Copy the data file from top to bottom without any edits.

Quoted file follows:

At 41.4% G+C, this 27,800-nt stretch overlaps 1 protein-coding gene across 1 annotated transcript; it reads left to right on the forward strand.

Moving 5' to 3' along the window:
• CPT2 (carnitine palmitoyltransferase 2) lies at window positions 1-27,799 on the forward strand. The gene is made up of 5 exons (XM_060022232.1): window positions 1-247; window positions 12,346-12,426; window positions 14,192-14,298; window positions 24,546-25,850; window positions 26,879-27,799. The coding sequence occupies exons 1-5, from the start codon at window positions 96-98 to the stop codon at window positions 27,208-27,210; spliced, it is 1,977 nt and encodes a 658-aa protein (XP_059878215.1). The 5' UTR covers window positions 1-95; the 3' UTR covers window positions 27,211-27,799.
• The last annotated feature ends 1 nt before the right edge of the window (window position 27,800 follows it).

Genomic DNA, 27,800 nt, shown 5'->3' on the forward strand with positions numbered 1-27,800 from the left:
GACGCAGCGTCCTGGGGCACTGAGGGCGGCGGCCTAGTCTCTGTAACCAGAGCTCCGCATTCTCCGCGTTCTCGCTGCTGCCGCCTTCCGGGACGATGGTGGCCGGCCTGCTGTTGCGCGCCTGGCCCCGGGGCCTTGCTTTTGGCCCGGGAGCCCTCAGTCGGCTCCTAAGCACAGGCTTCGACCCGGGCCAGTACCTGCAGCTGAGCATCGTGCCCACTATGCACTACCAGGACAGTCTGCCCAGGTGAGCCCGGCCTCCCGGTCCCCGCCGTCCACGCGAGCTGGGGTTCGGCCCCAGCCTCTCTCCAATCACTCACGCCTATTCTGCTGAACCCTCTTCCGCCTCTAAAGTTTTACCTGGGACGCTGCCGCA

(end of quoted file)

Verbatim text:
At 41.4% G+C, this 27,800-nt stretch overlaps 1 protein-coding gene across 1 annotated transcript; it reads left to right on the forward strand.

Moving 5' to 3' along the window:
• CPT2 (carnitine palmitoyltransferase 2) lies at window positions 1-27,799 on the forward strand. The gene is made up of 5 exons (XM_060022232.1): window positions 1-247; window positions 12,346-12,426; window positions 14,192-14,298; window positions 24,546-25,850; window positions 26,879-27,799. The coding sequence occupies exons 1-5, from the start codon at window positions 96-98 to the stop codon at window positions 27,208-27,210; spliced, it is 1,977 nt and encodes a 658-aa protein (XP_059878215.1). The 5' UTR covers window positions 1-95; the 3' UTR covers window positions 27,211-27,799.
• The last annotated feature ends 1 nt before the right edge of the window (window position 27,800 follows it).

Genomic DNA, 27,800 nt, shown 5'->3' on the forward strand with positions numbered 1-27,800 from the left:
GACGCAGCGTCCTGGGGCACTGAGGGCGGCGGCCTAGTCTCTGTAACCAGAGCTCCGCATTCTCCGCGTTCTCGCTGCTGCCGCCTTCCGGGACGATGGTGGCCGGCCTGCTGTTGCGCGCCTGGCCCCGGGGCCTTGCTTTTGGCCCGGGAGCCCTCAGTCGGCTCCTAAGCACAGGCTTCGACCCGGGCCAGTACCTGCAGCTGAGCATCGTGCCCACTATGCACTACCAGGACAGTCTGCCCAGGTGAGCCCGGCCTCCCGGTCCCCGCCGTCCACGCGAGCTGGGGTTCGGCCCCAGCCTCTCTCCAATCACTCACGCCTATTCTGCTGAACCCTCTTCCGCCTCTAAAGTTTTACCTGGGACGCTGCCGCA